UPDATE 11:53 pm: Officials confirm that westbound I-94 has reopened.
GALESBURG, Mich. (WWJ/AP) — An effort to reopen Interstate 94 in southwestern Michigan stalled Saturday as crews tried to safely remove acid from a tanker truck, one of 193 vehicles involved in an extraordinary pileup a day earlier on the snowy highway.
Equipment problems related to cold weather were affecting the acid cleanup, said First Lt. James Coleman of the Michigan State Police.
“The valve on the pump froze. … We’re not in a position to say when (I-94) will reopen,” Coleman told the Kalamazoo Gazette.
The number of vehicles involved in crashes Friday has fluctuated, but state police finally settled on 193, including dozens of semis. A Canadian trucker, Jean Larocque, 57, of Saint-Chrysostome, Quebec, was killed and about two dozen people were taken to hospitals.
“You saw the scene, everybody saw it on television — 193 vehicles,” Coleman said. “We’ve made great progress. It’s phenomenal how everybody has come together.”
A truck carrying fireworks caught fire, triggering a spectacular explosion of the cargo. That driver was not hurt.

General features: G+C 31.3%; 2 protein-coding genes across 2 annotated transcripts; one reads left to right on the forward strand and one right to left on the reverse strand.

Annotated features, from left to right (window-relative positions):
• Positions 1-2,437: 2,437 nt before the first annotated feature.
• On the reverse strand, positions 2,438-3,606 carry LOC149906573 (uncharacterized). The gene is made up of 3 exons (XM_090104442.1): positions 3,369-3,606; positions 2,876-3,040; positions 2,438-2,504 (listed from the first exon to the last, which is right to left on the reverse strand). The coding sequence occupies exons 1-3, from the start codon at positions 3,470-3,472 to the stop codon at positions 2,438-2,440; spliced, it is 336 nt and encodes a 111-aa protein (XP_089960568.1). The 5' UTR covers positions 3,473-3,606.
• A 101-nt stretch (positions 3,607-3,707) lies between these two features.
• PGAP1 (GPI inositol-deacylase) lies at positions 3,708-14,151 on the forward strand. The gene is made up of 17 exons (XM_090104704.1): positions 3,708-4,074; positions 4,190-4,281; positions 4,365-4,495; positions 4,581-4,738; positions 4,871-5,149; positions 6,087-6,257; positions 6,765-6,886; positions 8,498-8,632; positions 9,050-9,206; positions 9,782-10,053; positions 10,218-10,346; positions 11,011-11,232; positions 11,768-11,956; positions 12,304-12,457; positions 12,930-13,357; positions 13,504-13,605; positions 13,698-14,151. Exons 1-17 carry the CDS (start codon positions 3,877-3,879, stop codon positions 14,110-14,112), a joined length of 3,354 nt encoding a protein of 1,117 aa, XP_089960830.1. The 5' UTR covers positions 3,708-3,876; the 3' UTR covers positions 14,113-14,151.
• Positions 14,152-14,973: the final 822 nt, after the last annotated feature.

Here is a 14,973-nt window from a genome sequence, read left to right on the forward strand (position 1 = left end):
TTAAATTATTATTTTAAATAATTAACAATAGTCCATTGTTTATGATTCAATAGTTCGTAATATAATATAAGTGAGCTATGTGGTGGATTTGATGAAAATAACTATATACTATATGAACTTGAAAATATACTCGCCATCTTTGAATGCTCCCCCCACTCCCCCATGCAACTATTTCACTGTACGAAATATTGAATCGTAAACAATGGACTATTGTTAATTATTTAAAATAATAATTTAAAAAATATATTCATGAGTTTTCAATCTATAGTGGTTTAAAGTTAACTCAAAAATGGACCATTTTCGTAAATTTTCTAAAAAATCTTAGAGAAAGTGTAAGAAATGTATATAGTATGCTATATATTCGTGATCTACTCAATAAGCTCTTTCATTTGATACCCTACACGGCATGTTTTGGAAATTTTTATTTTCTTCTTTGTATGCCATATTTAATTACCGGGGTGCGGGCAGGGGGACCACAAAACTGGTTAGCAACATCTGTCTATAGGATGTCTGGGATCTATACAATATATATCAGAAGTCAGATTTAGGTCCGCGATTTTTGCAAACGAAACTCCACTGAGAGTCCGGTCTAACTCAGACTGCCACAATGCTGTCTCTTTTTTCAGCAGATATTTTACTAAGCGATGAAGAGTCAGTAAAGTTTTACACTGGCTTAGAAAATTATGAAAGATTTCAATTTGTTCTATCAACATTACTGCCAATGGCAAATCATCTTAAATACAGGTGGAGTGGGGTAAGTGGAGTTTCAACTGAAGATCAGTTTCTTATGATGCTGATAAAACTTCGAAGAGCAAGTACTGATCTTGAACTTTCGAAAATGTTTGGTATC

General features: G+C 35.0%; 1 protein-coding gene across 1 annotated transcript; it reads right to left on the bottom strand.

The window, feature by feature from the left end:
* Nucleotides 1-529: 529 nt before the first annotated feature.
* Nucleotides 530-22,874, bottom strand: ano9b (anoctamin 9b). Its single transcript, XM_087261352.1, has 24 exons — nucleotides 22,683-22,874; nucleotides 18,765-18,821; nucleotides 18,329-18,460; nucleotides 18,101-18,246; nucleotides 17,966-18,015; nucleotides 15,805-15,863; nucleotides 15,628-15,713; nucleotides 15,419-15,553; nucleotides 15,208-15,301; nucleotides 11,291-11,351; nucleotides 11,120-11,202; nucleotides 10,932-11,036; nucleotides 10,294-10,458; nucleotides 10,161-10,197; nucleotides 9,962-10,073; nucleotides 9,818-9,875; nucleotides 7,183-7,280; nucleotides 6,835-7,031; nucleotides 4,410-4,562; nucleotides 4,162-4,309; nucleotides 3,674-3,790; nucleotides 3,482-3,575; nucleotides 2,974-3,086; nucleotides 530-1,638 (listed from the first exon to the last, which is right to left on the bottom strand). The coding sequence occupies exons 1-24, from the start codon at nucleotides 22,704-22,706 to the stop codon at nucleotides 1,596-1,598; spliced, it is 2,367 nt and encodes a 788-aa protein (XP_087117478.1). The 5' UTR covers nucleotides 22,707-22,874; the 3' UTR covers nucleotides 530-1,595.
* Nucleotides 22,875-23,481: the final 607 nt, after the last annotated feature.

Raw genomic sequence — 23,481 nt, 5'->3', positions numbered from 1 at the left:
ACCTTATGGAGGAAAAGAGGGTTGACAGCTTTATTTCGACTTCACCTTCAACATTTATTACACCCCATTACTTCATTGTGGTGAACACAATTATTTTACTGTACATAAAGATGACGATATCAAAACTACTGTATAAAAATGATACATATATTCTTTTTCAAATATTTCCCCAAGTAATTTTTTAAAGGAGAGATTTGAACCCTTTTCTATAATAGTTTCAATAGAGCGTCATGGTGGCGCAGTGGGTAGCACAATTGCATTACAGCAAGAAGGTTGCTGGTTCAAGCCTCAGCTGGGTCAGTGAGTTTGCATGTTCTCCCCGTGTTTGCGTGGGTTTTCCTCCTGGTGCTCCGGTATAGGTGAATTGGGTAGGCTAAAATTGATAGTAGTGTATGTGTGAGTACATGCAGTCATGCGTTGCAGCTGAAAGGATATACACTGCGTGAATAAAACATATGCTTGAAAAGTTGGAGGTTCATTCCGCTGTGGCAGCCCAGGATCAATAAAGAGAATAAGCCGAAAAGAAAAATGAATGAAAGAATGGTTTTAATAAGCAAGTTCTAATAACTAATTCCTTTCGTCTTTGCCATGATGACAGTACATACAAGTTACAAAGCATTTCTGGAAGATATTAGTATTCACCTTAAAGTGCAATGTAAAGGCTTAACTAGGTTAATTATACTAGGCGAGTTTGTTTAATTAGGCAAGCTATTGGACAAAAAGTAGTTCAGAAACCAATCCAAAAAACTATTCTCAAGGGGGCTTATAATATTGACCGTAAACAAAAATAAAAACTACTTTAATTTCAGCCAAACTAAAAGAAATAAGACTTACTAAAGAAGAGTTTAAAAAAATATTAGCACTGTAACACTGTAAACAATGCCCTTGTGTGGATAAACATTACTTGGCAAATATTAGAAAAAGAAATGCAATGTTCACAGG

State police Lt. Dale Hinz said towing so many vehicles was “brutal” overnight, with temperatures barely above zero.
Ryan Bovee, 35, said his car was struck by a van, although he was allowed to drive away a few hours after the chain of crashes in Kalamazoo County, 150 miles east of Chicago.
“You just kept hearing the crunches of the vehicles hitting,” he said. It was unreal.”
Two firefighters who were injured while attempting to extinguish fires from vehicles.
Police said approximately 50 cars and trucks remained in westbound lanes Saturday morning and four trucks are in eastbound lanes.
“One of the things that is slowing down the cleanup is having to transfer the chemicals from the one damaged trailer to another damaged trailer,” State Police Sgt. Scott Leroy told WWJ Newsradio 950’s Lauren Barthold. “At this point, there is still no estimate as to when the roads are going to be reopened.”
Work to clear the scene has been described as “brutal,” especially with temperatures barely above zero.
TM and © Copyright 2015 CBS Radio Inc. and its relevant subsidiaries. CBS RADIO and EYE Logo TM and Copyright 2015 CBS Broadcasting Inc. Used under license. All Rights Reserved. This material may not be published, broadcast, rewritten, or redistributed. The Associated Press contributed to this report.